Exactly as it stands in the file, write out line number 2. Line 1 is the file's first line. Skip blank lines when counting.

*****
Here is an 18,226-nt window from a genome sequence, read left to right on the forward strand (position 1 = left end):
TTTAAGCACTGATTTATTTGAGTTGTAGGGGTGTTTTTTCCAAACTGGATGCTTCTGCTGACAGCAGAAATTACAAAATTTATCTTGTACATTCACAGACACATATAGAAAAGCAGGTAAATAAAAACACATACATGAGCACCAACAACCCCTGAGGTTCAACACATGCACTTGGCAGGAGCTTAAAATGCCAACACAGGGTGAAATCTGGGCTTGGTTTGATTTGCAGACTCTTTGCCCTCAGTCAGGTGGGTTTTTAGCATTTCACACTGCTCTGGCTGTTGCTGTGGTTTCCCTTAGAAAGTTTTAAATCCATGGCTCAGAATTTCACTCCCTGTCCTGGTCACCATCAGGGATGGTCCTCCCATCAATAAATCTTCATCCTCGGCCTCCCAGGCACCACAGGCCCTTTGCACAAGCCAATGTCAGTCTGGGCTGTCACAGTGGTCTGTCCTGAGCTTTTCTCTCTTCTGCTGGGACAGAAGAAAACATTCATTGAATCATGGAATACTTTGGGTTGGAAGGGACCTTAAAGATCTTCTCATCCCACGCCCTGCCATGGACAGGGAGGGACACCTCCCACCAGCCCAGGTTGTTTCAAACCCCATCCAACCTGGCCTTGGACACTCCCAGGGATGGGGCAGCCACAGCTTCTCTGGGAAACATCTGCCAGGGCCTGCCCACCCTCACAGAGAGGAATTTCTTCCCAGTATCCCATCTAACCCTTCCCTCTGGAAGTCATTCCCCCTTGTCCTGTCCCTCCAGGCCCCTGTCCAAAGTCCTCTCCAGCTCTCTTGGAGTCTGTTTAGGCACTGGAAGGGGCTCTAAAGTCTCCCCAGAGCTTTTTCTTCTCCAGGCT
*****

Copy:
TTTAAGCACTGATTTATTTGAGTTGTAGGGGTGTTTTTTCCAAACTGGATGCTTCTGCTGACAGCAGAAATTACAAAATTTATCTTGTACATTCACAGACACATATAGAAAAGCAGGTAAATAAAAACACATACATGAGCACCAACAACCCCTGAGGTTCAACACATGCACTTGGCAGGAGCTTAAAATGCCAACACAGGGTGAAATCTGGGCTTGGTTTGATTTGCAGACTCTTTGCCCTCAGTCAGGTGGGTTTTTAGCATTTCACACTGCTCTGGCTGTTGCTGTGGTTTCCCTTAGAAAGTTTTAAATCCATGGCTCAGAATTTCACTCCCTGTCCTGGTCACCATCAGGGATGGTCCTCCCATCAATAAATCTTCATCCTCGGCCTCCCAGGCACCACAGGCCCTTTGCACAAGCCAATGTCAGTCTGGGCTGTCACAGTGGTCTGTCCTGAGCTTTTCTCTCTTCTGCTGGGACAGAAGAAAACATTCATTGAATCATGGAATACTTTGGGTTGGAAGGGACCTTAAAGATCTTCTCATCCCACGCCCTGCCATGGACAGGGAGGGACACCTCCCACCAGCCCAGGTTGTTTCAAACCCCATCCAACCTGGCCTTGGACACTCCCAGGGATGGGGCAGCCACAGCTTCTCTGGGAAACATCTGCCAGGGCCTGCCCACCCTCACAGAGAGGAATTTCTTCCCAGTATCCCATCTAACCCTTCCCTCTGGAAGTCATTCCCCCTTGTCCTGTCCCTCCAGGCCCCTGTCCAAAGTCCTCTCCAGCTCTCTTGGAGTCTGTTTAGGCACTGGAAGGGGCTCTAAAGTCTCCCCAGAGCTTTTTCTTCTCCAGGCT